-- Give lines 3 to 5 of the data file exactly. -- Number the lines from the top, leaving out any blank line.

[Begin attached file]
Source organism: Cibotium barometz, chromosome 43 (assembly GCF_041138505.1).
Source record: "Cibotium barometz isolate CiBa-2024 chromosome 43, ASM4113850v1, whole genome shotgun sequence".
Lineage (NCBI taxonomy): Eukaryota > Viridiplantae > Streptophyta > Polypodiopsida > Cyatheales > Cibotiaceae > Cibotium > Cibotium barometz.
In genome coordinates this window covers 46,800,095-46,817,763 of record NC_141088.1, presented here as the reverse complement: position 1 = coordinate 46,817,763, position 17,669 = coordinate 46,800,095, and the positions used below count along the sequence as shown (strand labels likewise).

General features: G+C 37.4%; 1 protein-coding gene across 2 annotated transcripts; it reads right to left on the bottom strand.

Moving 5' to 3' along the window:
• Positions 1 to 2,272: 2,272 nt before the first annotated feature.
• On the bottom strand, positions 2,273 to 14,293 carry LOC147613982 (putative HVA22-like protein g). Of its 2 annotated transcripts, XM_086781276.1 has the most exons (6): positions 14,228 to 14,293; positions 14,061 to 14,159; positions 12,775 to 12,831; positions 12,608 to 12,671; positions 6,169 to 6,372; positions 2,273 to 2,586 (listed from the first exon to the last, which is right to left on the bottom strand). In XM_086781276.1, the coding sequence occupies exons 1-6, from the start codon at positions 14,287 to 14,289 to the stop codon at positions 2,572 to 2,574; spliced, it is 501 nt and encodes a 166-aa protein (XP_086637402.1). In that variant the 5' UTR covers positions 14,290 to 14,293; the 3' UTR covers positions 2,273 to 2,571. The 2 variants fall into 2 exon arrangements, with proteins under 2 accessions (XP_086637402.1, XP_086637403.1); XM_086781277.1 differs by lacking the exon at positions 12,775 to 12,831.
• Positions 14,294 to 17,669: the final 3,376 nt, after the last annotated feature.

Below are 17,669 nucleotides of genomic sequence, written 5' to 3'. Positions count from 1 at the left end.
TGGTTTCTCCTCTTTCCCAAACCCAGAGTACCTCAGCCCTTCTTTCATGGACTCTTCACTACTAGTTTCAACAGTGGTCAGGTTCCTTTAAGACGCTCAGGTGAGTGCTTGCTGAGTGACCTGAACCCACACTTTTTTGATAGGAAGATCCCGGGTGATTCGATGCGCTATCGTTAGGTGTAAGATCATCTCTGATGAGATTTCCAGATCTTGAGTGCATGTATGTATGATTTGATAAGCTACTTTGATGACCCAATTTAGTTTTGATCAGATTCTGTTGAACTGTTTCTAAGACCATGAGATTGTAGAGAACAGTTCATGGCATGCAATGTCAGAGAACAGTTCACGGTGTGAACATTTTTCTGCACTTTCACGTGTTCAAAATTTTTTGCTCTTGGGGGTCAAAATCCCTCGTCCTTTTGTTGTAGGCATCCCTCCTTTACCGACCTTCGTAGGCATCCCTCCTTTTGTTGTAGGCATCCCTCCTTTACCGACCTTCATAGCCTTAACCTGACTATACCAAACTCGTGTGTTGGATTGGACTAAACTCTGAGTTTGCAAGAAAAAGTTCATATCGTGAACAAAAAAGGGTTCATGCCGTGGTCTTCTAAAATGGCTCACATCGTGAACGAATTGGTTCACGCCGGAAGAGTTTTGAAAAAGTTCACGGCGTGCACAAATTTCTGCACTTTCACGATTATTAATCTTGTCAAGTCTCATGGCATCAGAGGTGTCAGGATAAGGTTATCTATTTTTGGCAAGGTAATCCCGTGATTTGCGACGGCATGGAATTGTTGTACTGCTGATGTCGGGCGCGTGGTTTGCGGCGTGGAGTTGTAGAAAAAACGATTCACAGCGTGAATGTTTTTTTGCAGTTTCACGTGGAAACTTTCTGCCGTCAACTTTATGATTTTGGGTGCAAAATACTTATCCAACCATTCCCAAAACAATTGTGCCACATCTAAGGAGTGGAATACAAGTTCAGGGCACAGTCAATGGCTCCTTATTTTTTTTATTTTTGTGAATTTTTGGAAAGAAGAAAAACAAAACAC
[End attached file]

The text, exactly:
Lineage (NCBI taxonomy): Eukaryota > Viridiplantae > Streptophyta > Polypodiopsida > Cyatheales > Cibotiaceae > Cibotium > Cibotium barometz.
In genome coordinates this window covers 46,800,095-46,817,763 of record NC_141088.1, presented here as the reverse complement: position 1 = coordinate 46,817,763, position 17,669 = coordinate 46,800,095, and the positions used below count along the sequence as shown (strand labels likewise).

General features: G+C 37.4%; 1 protein-coding gene across 2 annotated transcripts; it reads right to left on the bottom strand.